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Dave and his two daughters on a walk.

Taking on my first charity event to stop MS


Dave, diagnosed with MS when he was 19, talks about why he decided to join MS Walk – and on adapting when things didn’t go according to plan.

Earlier this year I made the decision to take part in a charity event for MS, the 2019 MS Walk in London.

It was a big step for me. Even though I’ve organised and taken part in many different charity events, I’ve never done an event for MS before. This time the focus would be on me.

Fundraising as part of my personal fight against MS

I’m not embarrassed to have MS. I have an Instagram account with thousands of friends with MS around the world, and I’ve posted about my struggles, fears and insecurities. This grew into a blog.

But when it came to fundraising, asking the people around me to part with their hard earned cash in support of my personal fight against MS had been too much for my brain to process.

But doing my blog and Instagram has given me the confidence and voice to talk about MS, and take the next step of signing up for MS Walk.

Our family team did lots of training

I was not going to be alone. My wonderful wife Laura and our amazing little bundles of joy signed up to do it with me.


In preparation, over countless weekends and after school, we went on lots of walks, bike rides and scooter rides all around our lovely village.

I was feeling good and mentally ready for it. The girls were ready (although unaware as to why we were doing it) and Laura was, well, she was just going to wing it!

Winter bugs put a stop to our plans

The event was fast approaching and I was feeling both anxious and excited. But as the weather cooled one of our girls got a cold and the other tonsillitis.

As you probably know, when your children get ill, you can almost guarantee getting ill too. I did everything in my power not to catch the girl’s bugs but I ended up with a chest infection. It took two rounds of antibiotics and two rounds of steroids for my asthma to clear.

Struggling to keep up with my usual responsibilities, I had to cancel taking part in the walk. It was a hard decision to make because of how important it was to me to do it. And besides the actual walk I was very much looking forward to meeting some of the people who support me and inspire me on Instagram.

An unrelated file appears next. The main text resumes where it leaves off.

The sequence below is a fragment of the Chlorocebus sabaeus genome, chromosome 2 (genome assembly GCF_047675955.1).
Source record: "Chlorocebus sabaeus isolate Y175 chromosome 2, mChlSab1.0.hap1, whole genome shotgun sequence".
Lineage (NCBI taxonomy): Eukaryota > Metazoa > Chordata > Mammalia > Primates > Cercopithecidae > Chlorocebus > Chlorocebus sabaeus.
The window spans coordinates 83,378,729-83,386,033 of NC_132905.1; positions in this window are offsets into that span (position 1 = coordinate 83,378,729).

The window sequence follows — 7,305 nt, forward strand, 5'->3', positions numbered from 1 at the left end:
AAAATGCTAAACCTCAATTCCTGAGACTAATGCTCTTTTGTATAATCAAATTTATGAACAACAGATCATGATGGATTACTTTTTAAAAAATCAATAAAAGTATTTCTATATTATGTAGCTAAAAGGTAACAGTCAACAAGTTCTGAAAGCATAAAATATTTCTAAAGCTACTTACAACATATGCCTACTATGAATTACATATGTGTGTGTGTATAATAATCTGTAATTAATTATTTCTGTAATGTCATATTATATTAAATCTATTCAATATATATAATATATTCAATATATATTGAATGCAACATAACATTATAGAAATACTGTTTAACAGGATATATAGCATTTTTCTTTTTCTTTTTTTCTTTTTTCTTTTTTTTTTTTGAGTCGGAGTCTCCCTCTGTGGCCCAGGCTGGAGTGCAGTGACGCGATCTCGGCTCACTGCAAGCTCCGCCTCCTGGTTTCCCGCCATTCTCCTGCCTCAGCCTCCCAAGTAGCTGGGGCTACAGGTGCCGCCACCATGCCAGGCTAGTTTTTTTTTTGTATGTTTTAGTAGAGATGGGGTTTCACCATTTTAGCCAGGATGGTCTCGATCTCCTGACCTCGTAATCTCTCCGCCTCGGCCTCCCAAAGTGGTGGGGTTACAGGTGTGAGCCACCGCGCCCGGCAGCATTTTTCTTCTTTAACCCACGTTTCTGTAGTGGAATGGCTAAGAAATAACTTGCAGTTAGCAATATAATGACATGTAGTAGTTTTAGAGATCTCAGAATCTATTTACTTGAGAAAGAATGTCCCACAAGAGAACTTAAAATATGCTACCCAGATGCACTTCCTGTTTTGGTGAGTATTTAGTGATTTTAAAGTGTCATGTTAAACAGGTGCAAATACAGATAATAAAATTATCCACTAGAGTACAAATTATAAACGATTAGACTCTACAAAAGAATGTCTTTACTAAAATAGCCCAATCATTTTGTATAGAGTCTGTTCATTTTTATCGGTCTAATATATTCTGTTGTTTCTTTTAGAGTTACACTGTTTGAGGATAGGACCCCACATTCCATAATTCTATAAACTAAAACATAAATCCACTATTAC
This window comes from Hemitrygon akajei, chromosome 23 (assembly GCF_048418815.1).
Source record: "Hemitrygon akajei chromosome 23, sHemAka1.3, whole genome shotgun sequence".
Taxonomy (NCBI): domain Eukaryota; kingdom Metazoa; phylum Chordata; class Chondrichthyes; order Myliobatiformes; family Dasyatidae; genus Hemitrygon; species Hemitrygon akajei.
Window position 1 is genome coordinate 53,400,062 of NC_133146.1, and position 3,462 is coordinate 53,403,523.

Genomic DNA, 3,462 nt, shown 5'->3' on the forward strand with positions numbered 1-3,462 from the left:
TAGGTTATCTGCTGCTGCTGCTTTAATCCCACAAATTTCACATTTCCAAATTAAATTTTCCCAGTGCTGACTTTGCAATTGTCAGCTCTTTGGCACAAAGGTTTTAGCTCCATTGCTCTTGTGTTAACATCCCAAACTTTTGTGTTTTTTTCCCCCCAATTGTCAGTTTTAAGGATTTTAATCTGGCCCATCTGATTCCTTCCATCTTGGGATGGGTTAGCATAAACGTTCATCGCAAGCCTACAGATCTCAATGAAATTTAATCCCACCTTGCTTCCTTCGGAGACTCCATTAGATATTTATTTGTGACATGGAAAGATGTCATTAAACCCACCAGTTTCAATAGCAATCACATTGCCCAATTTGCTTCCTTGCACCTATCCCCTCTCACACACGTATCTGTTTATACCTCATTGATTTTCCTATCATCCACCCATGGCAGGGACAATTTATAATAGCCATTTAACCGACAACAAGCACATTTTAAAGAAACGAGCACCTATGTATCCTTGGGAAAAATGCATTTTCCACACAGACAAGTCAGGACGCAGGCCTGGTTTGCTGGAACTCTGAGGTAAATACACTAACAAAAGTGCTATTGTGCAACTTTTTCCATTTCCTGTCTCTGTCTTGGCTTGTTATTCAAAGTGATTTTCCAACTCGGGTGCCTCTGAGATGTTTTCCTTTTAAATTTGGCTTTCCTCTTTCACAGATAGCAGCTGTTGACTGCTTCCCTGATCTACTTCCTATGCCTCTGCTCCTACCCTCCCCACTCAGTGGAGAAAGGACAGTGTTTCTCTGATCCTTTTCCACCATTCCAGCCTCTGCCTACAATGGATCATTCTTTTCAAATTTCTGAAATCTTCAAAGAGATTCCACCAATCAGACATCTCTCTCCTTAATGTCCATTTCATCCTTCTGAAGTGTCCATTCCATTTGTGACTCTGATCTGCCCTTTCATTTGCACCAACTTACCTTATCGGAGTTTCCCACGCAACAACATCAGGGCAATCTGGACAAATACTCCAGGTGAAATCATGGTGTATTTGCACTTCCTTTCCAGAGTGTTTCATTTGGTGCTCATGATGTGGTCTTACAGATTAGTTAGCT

Doing my own MS Walk

But I’ve found a way to still walk for MS! Inspired by someone I saw on Instagram, I’m doing my own walk – a million steps for MS by 2020.

Once I had the idea, I quickly made a poster and set up a Just Giving page and my walk was born.

My Fitbit was charged, my trainers laced, my mood elevated and I was ready to go.

MS and walking in the cold weather

With the season now being wintery, it’s difficult some days getting the target steps in. I struggle a lot more with pain and fatigue in the cold. The days when fatigue sets in and the cold outside is gripping my muscles are particularly difficult, but what I’ve found is that it’s all about balance.

This is what all of us MS’ers have to figure out. Some days I don’t achieve my daily target and that's okay, because on the good days I achieve over my target. It’s like the yin and yang.

So far I’m on track to complete the million steps by January 1 2020.

My event might not raise a huge sum of money, but it has been an important, personal step for me. And I hope it will lead to many more charity events.

What would stopping MS mean to me?

Stopping MS would mean waking up feeling good and refreshed for the first time 10 years. It would mean my girls would get an even better version of me. It would I can enjoy this precious time with them growing, without having to put up with pain or push through the fatigue.

It would mean not worrying about the future as much and whether I will be able to walk my girls down the aisle if and when then get married. Stopping MS would give back the piece of me MS unforgivably stole.

Sign up for MS Walk 2021